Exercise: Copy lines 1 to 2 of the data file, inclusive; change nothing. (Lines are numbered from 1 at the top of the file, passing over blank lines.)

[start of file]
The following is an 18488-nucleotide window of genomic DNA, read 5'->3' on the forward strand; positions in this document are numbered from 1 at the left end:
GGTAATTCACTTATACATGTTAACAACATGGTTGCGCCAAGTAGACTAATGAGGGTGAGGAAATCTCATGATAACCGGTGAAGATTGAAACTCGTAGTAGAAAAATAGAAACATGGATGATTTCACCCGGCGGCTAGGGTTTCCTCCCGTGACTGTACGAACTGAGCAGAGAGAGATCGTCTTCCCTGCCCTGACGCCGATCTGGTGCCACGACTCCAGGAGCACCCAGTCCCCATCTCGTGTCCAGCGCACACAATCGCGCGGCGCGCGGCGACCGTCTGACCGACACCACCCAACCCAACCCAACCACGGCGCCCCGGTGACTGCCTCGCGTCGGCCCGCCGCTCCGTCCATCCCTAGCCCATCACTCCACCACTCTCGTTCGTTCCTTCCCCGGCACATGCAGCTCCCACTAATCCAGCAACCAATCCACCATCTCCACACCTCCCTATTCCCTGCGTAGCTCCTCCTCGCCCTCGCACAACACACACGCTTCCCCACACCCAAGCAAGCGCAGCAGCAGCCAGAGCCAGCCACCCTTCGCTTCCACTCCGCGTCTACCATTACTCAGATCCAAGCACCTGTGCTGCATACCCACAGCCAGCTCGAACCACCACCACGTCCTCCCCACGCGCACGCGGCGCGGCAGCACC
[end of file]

The following is an 18488-nucleotide window of genomic DNA, read 5'->3' on the forward strand; positions in this document are numbered from 1 at the left end:
GGTAATTCACTTATACATGTTAACAACATGGTTGCGCCAAGTAGACTAATGAGGGTGAGGAAATCTCATGATAACCGGTGAAGATTGAAACTCGTAGTAGAAAAATAGAAACATGGATGATTTCACCCGGCGGCTAGGGTTTCCTCCCGTGACTGTACGAACTGAGCAGAGAGAGATCGTCTTCCCTGCCCTGACGCCGATCTGGTGCCACGACTCCAGGAGCACCCAGTCCCCATCTCGTGTCCAGCGCACACAATCGCGCGGCGCGCGGCGACCGTCTGACCGACACCACCCAACCCAACCCAACCACGGCGCCCCGGTGACTGCCTCGCGTCGGCCCGCCGCTCCGTCCATCCCTAGCCCATCACTCCACCACTCTCGTTCGTTCCTTCCCCGGCACATGCAGCTCCCACTAATCCAGCAACCAATCCACCATCTCCACACCTCCCTATTCCCTGCGTAGCTCCTCCTCGCCCTCGCACAACACACACGCTTCCCCACACCCAAGCAAGCGCAGCAGCAGCCAGAGCCAGCCACCCTTCGCTTCCACTCCGCGTCTACCATTACTCAGATCCAAGCACCTGTGCTGCATACCCACAGCCAGCTCGAACCACCACCACGTCCTCCCCACGCGCACGCGGCGCGGCAGCACC